Contamination limit:
Maximum 1.5% Non-paper components & 2.5% to 3% Non-paper components and other unwanted materials
Mixed Papers: The main EN 643 Code for this grade is 1.02.00. The raw material can only contain a maximum of 40% newspapers & magazines. UK manufacturers want as little as 0.5% contamination as a norm.

The EN 643 states a maximum level of 1.5% contamination limit for "non-paper components" (see definition above); and a maximum level of 2.5% for "non-paper components and other unwanted material combined" (see definition above). Additional criteria include a maximum moisture level tolerance of 10%.
It should be noted that there are a number of Newsprint Paper Mills in the UK that buy Mixed Papers (or EN643 Code 1.01.00) and 'positively sort' from it material that they can recycle. This contains a 'mixture of various grades of paper & board'. It has an EN 643 maximum tolerance limit of 1.5% contamination limit covering the "non-paper components"; and a maximum of 3% for "non-paper components and unwanted material combined".

Contamination limit:
0% to 1%
Glass for re-melt: End Users want bottles and jars as whole as possible. The 1% contamination level is for non-glass material. For Colour mixing re-processors want: 1.5% (colour) in Clear Cullet; <20% Clear & <10% Amber in Green Cullet; <10% Clear & Green in Amber Cullet. Unacceptable contaminants are: hazardous or toxic material, and laboratory glass, chemical containers, needles, syringes etc.

Critical contaminants such as ceramics, stone & porcelain, plus Pyrex, vision ware glass pans & microwave plates should be avoided & eliminated wherever possible. UK cullet re-processors downgrade or reject material that contains: general rubbish, foodstuffs, metal, organic material, paper and plastics. Contamination levels for the likes of ceramics are typically 500g to 1,500g/tonne of glass (or 0.15%).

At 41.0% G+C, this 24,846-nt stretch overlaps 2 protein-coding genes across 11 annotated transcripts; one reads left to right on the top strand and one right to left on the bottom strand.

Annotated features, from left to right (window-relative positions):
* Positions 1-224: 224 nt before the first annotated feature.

Contamination limit:
<5%
Aggregate: UK End Users do not want any clinical or special waste (such as needles and syringes) and no chemical waste or containers containing any liquid or solid hazardous or toxic material. They also do not want any non-container glass (such as monitors, automotive glass or fluorescent tubes).

The 5% contamination level by weight refers to non-glass material only (such as aluminium, plastics and steel containers), organics, general refuse and paper. Organics are seen as paper labels and corks. Clearly ceramics are not an issue for this market.

Contamination limit:
3%
Aluminium: UK Manufacturers want zero contamination. As far as aluminium aerosols & foil are concerned the contamination level must be less than 2%. Additional criteria include a moisture level maximum tolerance of 4%. Overseas end users have tolerated slight contamination levels, but this is now tightening.

Contamination limit:
N/A
Steel Cans: Grade 6F - Clean Steel Cans - Loose. Steel from food, drinks and domestic aerosol cans, collected from the public e.g. by can banks and door-to-door ("kerbside") collection schemes. Cans should be free from excessive contamination by other materials.

Contamination limit:
0% to 6%
Plastic Bottles: Traditionally this material is 'sold as seen'. In mixed plastic bottles, Re-Processors are looking for a minimum 35% to 38% clear PET, a minimum 25% to 38% Natural/Coloured HDPE, with a maximum of 18% other plastic bottles. They want zero contamination, but will accept 1% residual food waste on packaging by weight, and < 6% PTT (of which < 20% is black Trays).

All contaminants must not exceed 6%, of which < 1% can be Plastic Bags; < 2% Steel Cans; < 3% News & PAMs; and <5% Aluminium Cans. Food Waste must be < 1% by Weight). If End Users have a PRF, then they may be able to cope with more contamination (e.g. up to 20% PTT).

Contamination limit:
0% to 5%
Plastic Pots, Tubs & Trays: This is a very young market, so specifications are only just being developed. Markets are growing by polymer type at present, so (for example) the polypropylene and polyethylene PTT markets have a good demand, while others are still developing.

At the moment this material is 'sold as seen'. Again, re-processors want zero contamination of their raw material, but will tolerate 1% residual food waste on packaging by weight. The 5% contamination is the overall maximum level of contamination, of which up to < 1% can be Small WEEE & Plastic Bags; < 2% Steel Cans; < 3% News & PAMs; <5% Aluminium Cans; and < 5% Plastic Bottles. Food Waste must not exceed 1% by Weight. Suppliers must speak to their re-processors directly to obtain their very latest specification.